# Physics of cracking a Whip

I am curious about how the end of a whip can break the sound barrier and produce the cracking sound. Does the end of the whip borrow elastic energy from the whip or what kind of forces are responsible for this?

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Andy Resnick
I've never cracked a whip, so I don't know how difficult it is to do. But the energy I (or whomever) put into the end of the whip does indeed travel along he whip to the tail end, which is very light and can thus attain very high speeds.

LURCH
It has more to do with both leverage and elasticity. As you swing your arm thriough 180o, the end of the whip must also swing through the same arch. But A) the end of the whip must travel much farther to complete its arch, and B) the end of the whip doesn't start moving right away, but you'll notice it does reach the end of the movement at about the same time as your arm. So, when it finally does move, it covers a much greater distance in a significantly shorter time.

What I find interesting with whips, is that the end not only breaks the sound barrier, it often EXCEEDS it.

For the end of a whip to break Mach 1 is common. But could it reach Mach 2, or 3, or perhaps 7?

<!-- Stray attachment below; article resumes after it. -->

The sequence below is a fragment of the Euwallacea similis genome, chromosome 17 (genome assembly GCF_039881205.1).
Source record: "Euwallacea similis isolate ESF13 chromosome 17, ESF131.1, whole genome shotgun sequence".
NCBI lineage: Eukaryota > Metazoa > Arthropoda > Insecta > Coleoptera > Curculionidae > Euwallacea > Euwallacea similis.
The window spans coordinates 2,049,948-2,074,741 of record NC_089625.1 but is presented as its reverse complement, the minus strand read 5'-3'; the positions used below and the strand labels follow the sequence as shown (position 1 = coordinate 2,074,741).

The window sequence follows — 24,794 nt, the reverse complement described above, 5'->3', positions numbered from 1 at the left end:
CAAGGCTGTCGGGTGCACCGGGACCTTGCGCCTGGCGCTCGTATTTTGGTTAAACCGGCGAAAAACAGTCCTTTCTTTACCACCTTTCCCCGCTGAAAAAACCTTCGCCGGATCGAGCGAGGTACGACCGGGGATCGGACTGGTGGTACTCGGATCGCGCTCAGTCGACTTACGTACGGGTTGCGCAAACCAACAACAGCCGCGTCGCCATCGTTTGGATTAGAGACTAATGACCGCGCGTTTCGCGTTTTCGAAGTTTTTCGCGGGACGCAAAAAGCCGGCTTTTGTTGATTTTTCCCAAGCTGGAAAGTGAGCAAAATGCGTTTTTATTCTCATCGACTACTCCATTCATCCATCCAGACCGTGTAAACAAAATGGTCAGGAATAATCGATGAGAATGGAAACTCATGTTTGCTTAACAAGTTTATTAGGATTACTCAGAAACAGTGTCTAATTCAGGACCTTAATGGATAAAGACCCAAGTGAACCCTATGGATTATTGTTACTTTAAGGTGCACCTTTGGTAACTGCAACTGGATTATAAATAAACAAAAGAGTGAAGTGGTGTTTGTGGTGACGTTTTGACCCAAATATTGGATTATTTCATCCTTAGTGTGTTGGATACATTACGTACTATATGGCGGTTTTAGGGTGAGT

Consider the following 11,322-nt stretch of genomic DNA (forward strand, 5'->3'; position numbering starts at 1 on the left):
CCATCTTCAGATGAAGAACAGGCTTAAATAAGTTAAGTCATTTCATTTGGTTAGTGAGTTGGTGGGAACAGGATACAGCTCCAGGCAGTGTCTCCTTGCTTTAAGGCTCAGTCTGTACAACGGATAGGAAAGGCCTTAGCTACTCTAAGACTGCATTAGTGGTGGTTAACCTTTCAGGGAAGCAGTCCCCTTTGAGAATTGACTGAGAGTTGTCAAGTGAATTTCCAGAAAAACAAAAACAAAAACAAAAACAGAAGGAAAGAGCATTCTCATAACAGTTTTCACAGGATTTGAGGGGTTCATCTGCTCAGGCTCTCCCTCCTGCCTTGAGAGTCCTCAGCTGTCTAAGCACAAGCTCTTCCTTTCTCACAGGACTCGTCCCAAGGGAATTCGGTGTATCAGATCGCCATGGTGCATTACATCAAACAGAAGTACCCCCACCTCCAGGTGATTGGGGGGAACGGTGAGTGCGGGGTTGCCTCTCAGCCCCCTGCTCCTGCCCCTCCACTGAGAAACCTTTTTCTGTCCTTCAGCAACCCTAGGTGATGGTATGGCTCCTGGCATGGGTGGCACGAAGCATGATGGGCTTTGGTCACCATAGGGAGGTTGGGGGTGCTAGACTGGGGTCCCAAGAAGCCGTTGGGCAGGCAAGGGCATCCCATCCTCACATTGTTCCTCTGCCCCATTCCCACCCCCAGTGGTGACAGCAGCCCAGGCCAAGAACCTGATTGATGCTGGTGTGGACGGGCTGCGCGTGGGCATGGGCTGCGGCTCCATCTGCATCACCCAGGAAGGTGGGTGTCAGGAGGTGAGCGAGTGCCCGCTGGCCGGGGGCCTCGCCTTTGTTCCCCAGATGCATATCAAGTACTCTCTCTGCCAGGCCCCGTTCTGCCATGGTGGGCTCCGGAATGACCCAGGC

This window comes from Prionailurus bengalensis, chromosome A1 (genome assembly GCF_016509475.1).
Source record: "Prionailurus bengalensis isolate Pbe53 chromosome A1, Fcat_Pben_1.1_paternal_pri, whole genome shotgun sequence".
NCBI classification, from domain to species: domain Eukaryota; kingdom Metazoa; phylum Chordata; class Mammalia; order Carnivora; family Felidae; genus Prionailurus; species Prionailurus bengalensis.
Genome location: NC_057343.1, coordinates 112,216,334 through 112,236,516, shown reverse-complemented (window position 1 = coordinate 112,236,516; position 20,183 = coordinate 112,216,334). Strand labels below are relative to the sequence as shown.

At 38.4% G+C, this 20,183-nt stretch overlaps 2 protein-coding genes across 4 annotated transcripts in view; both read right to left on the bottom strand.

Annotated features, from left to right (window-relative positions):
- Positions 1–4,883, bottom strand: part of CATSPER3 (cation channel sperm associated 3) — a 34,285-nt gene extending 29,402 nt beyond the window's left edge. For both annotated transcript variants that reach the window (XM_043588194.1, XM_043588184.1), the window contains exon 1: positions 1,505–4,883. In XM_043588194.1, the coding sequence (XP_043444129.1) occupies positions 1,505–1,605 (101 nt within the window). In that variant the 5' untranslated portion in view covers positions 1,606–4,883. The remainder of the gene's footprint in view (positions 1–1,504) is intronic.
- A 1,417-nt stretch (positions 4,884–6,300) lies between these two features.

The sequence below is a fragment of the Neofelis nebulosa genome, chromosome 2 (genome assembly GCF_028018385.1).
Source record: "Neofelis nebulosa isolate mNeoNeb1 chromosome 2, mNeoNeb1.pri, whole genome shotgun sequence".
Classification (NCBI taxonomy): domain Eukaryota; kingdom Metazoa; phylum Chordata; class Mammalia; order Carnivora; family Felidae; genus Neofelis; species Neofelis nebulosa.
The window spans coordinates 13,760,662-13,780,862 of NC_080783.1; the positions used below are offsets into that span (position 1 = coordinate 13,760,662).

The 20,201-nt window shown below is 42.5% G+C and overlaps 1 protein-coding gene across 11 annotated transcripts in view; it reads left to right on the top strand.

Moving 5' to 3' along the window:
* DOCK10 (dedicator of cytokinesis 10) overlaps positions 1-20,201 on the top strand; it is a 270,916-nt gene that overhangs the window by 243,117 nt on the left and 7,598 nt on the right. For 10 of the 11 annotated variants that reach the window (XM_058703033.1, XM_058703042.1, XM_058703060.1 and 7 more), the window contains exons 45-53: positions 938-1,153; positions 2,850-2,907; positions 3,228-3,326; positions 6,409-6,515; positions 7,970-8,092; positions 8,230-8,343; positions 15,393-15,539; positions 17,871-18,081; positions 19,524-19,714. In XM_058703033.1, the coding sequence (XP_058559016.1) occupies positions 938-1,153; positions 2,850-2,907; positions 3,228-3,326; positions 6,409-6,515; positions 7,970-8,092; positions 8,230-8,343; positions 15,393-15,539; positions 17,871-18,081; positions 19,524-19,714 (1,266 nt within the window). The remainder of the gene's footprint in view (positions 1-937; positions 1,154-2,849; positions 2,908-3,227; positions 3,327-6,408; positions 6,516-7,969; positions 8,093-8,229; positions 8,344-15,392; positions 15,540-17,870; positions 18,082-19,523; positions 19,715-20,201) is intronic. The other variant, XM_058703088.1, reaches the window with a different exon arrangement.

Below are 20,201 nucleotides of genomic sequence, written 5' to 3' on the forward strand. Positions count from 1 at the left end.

Very likely, given the current "state-of-art" with respect to chemical composition techniques to permit high molecular rigidity with ultra-high flexibility.

One of the problems is that the end of a whip might slap against it's previous whip-section at very high speeds, thus causing significant damage to the very end of the whip, which results in tip-fraying.

Going off-course here, but in any event a great deal has been learned and subsequently utilized from understanding whips and their accelerative properties.

It has more to do with both leverage and elasticity. As you swing your arm thriough 180o, the end of the whip must also swing through the same arch. But A) the end of the whip must travel much farther to complete its arch, and B) the end of the whip doesn't start moving right away, but you'll notice it does reach the end of the movement at about the same time as your arm. So, when it finally does move, it covers a much greater distance in a significantly shorter time.
Excellent answer lurch, thank you. Everything you said makes perfect sense and its very succinct too!

Now all we have to do is figure out how to put a rocketship on a whip end and get a giant to crack it and voila, instant orbit :)